20-Jan-2004 -- Non-squat latrines – in rural China?
121 E 32 N is located temptingly close (<50 km at the closest point) to Shanghai, however one small obstacle lies between them – the 2 km wide Yangtze river. Telephone research indicated that there would be queues for the three or four ferry points we could identify so we decided to drive one way (a huge loop) and see if it would be possible to take a ferry back.
We set off by road at 7:30 am from Shanghai. Chinese New Year’s traffic on the Shanghai-Nanjing highway severely reduced speed and we were glad to get off the road at Wuxi and head N to the new bridge we hoped existed (and hoped was open to traffic). The bridge was there, open, and is now the lowest crossing point of the Yangtze. I remember formerly crossing the bridge at Jinjiang near Mt Leshan when this was the lowest crossing point. Reaching Jiangying, we found that the bridge was indeed open and we crossed to “Jiangbei” or north of the river where to our surprise we found that the Expressway from Nanjing to Nantong was open and so we had a very swift 40 minute motor down to Nantong, where we lunched on jiaozi.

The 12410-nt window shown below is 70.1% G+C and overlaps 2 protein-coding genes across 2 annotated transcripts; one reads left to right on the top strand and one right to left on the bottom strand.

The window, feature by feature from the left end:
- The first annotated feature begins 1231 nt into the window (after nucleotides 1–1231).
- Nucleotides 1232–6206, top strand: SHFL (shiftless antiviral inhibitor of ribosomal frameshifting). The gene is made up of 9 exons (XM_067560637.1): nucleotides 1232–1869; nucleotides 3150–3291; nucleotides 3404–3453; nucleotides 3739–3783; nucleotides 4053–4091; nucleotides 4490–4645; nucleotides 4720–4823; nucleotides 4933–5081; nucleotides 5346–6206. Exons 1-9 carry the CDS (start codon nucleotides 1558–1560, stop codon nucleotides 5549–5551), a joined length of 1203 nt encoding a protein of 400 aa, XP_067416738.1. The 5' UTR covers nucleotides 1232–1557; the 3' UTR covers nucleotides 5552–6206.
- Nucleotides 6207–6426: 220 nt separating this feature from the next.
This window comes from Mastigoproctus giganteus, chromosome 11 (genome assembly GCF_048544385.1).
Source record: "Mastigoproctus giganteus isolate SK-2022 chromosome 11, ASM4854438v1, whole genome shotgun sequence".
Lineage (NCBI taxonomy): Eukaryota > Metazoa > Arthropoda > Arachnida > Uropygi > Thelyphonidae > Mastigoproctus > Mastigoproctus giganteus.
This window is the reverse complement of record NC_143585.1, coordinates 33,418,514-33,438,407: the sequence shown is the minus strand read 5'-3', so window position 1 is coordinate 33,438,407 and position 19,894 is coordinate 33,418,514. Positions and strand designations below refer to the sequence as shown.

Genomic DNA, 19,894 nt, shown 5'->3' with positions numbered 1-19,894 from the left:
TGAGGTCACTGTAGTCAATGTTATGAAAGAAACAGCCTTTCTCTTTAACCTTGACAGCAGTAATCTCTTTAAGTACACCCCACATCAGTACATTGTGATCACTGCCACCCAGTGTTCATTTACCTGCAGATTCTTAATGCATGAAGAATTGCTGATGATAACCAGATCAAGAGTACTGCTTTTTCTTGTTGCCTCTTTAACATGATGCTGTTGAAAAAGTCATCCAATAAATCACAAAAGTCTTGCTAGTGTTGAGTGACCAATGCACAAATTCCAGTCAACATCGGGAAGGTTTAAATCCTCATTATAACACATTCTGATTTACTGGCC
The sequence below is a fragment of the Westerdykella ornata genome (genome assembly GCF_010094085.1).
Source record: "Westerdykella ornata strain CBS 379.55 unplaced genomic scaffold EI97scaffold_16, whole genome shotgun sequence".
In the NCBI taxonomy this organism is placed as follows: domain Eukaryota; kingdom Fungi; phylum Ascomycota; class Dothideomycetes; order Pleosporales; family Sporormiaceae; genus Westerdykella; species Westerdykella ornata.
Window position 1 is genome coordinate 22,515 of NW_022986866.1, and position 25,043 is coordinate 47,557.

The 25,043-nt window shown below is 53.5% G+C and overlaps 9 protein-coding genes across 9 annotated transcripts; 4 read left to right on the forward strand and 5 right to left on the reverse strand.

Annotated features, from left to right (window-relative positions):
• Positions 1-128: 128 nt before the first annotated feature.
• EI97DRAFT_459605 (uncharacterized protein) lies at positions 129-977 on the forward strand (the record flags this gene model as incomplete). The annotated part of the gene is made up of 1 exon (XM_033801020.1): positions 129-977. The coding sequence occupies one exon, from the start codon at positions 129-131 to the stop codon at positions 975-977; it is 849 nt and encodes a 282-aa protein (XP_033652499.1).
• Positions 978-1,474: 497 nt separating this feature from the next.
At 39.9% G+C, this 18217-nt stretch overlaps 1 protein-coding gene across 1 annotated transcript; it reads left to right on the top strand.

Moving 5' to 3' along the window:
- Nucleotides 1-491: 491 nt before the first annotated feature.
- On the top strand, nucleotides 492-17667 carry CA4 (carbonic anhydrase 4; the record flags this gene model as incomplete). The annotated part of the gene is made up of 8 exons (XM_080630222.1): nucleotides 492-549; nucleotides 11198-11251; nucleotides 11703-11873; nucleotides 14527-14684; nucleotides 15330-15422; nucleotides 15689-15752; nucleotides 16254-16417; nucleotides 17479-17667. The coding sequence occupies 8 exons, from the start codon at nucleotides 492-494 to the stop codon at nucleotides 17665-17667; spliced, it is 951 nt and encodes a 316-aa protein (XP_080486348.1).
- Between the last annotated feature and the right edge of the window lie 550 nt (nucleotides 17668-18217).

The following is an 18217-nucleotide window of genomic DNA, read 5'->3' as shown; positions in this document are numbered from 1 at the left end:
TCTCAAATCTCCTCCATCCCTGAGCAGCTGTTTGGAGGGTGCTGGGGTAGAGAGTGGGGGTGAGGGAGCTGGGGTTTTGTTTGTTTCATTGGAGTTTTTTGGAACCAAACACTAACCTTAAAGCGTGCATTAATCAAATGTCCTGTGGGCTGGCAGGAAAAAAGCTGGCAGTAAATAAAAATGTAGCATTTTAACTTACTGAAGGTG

From Nantong it was about another 10 km to the point where we had to leave metalled roads and continue along hard earth (sometimes concreted) farm tracks, to a point in the middle of huge flat fields scattered with farming settlements and two km to go according to the Garmin. A kindly looking fellow who was bending metal pieces (much cottage industry in these areas) agreed to look after our car. It took about an hours of navigating around ditches and farmhouses to bring us to 32N 121E, in the middle of an expanse of vegetable fields.
One post-script – I noted that all the outdoor toilets in this area had a peculiar feature. Rather than the ordinary “squat” variety common throughout china, all the toilets were constructed as follows: A deep pit is dug, surrounded by 2 m walls on 3 sides, roofed in thatch, no front door or means of closure – and typically facing a road or thoroughfare - , planks over the pit excepting the central section, a makeshift CHAIR or relocated CHAIR with a hole in the middle of the seat. Obviously this allows user in the area to do their “business” in a seated position (I have included a picture) My question is WHY are toilets in this small area (no idea how this spreads) build like this – at odds to the rest of China and the history of Chinas latrines. Was this some kind of “missionary position” imposed by the local mission station 100 to 150 years ago ?? Any suggestions of comments welcome.